Happy 2015 Light Stalking readers! As we've said goodbye to the good, the best and the not so good of 2014, it's once again that time to resolve to do something. That ‘something' could be a simple task. That ‘something' could be a lifestyle change. Or, it could be to make no resolution at all. For those of you who are game, let's take a look at some potential photographer's resolutions.
We can pick one or two New Years Resolutions from the examples below, or even add one to the list. Resolutions are successful when it is something we enjoy. And besides, there is an inner satisfaction when we can truly say, “Resolution Accomplished!”
Photo by Jorge Almeida
1. Clean out your camera bag
You've traveled near and/or far and that camera bag has been with you through rain, snow, heat, good & bad drama (thinking weddings and people here), airports, trains and long car rides. Tip: Take everything out of every compartment, give it a good cleaning before reloading. It will feel like a new bag. Restock the lens cleaners, reorganize what lenses are the mainstay and be prepared for your next shoot.
2. Have your sensors cleaned
Saying that at the wrong time to the wrong person, could get you in trouble. As photographers, you get this one. If it's been longer than 12 months since you've done this, probably a good time as any. Nothing worse than zooming in and seeing clusters of gunk in your photos.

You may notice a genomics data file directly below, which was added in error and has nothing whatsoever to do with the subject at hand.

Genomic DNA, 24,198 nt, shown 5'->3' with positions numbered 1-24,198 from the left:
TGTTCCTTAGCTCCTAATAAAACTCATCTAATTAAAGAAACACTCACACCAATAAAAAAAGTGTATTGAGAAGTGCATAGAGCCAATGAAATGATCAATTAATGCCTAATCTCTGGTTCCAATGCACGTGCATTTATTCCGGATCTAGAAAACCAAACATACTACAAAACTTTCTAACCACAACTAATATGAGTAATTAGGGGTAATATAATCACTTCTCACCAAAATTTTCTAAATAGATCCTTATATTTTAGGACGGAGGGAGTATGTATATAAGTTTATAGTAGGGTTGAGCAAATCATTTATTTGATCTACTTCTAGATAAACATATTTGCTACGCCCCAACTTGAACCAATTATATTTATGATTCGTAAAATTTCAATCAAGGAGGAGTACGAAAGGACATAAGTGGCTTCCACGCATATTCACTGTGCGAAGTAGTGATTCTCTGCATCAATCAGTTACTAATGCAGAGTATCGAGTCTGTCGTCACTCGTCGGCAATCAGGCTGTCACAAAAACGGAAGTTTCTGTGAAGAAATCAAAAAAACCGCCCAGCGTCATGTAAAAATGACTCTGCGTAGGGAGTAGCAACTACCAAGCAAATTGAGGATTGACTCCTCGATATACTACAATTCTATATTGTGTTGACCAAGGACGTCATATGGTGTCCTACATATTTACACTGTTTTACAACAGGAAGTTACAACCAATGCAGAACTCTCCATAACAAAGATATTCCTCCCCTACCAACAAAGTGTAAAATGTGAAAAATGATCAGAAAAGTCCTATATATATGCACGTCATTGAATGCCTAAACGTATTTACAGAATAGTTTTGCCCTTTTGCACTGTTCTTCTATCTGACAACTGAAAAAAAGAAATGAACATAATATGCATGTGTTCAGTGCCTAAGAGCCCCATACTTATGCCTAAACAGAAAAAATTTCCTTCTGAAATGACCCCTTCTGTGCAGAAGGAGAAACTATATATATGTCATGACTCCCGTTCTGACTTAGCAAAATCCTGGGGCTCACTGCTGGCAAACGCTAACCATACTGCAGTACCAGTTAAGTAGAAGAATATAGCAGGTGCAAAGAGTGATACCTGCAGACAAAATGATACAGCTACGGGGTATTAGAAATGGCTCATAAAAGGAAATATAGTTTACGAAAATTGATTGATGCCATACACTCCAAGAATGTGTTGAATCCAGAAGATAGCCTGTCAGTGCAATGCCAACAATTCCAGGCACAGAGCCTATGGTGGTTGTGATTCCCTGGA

3. Before putting your camera away for the day, always reset the settings to your go-to settings
Prevent the “OMG” I forgot to reset my settings from my night shoot! Just to make sure you are good to go, always check your settings when you take your camera out of your bag too.
4. Shoot with a single prime lens all day
If you don't have one, stay committed to holding at a fixed focal length, no matter how tempting. 24, 28, 35, 50, 85mm are examples of primes.
7 Reasons Why Prime Lenses are Better thank Zooms to Improve Your Photography
Want to Fall in Love with a Lens, Try a Prime Lens
How photographers Can us a Prime Lense to Improve their Technique
Nikon 50mm 1.8G Lens Review
85mm Prime Lens is just Not for Portraits
Landscape using 50mm 1.8G. Photo by Sheen Watkins
5. Go for night photography shoots with and without a tripod
Night photography has it's own mystique. Translate your perspective by capturing images with and without a tripod to effectively translate the moment to the viewer.
Photo by Sheen Watkins
6. Photograph your family and friends if you're a nature photographer
You love your family and your friends, but as a nature, sports and ‘specific genre' photographer, you don't carry your camera with you to family outings, parties, and events. Surprise them, and you! Next time bring your camera and start snapping away. They and you, will have fun sharing the spoils afterwards.
7. Photograph animals if you are a people photographer
Furry creatures are quick to steal the scene. Find and photograph your own or your neighbors pets using anything from prime, macro to telephoto lenses.
Simple Pet Photography Tips and Fun Images to Inspire You
8. Have someone take at least one picture of you with your family or friends at all special occasions, vacation events this year..because we're typically the ones behind the camera.